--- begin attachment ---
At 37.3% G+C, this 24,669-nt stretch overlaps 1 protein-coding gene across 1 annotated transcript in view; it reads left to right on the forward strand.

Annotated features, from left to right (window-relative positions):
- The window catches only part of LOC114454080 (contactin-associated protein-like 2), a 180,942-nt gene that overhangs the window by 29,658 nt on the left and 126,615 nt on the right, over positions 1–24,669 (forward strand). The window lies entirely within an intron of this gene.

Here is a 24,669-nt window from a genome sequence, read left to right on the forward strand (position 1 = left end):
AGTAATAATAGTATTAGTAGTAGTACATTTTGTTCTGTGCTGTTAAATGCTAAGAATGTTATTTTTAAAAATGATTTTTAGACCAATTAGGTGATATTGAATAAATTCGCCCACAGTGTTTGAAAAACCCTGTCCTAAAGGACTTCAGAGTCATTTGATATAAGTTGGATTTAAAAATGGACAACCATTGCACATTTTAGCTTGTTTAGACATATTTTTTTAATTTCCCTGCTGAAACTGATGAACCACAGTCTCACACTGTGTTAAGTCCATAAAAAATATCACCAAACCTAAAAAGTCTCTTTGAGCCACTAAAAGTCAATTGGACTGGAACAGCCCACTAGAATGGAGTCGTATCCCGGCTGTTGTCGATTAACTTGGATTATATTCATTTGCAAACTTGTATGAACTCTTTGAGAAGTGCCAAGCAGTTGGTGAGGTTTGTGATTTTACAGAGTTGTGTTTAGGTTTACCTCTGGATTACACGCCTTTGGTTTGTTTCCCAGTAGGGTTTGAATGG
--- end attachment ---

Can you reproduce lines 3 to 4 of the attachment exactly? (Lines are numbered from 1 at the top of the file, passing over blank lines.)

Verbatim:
- The window catches only part of LOC114454080 (contactin-associated protein-like 2), a 180,942-nt gene that overhangs the window by 29,658 nt on the left and 126,615 nt on the right, over positions 1–24,669 (forward strand). The window lies entirely within an intron of this gene.

Here is a 24,669-nt window from a genome sequence, read left to right on the forward strand (position 1 = left end):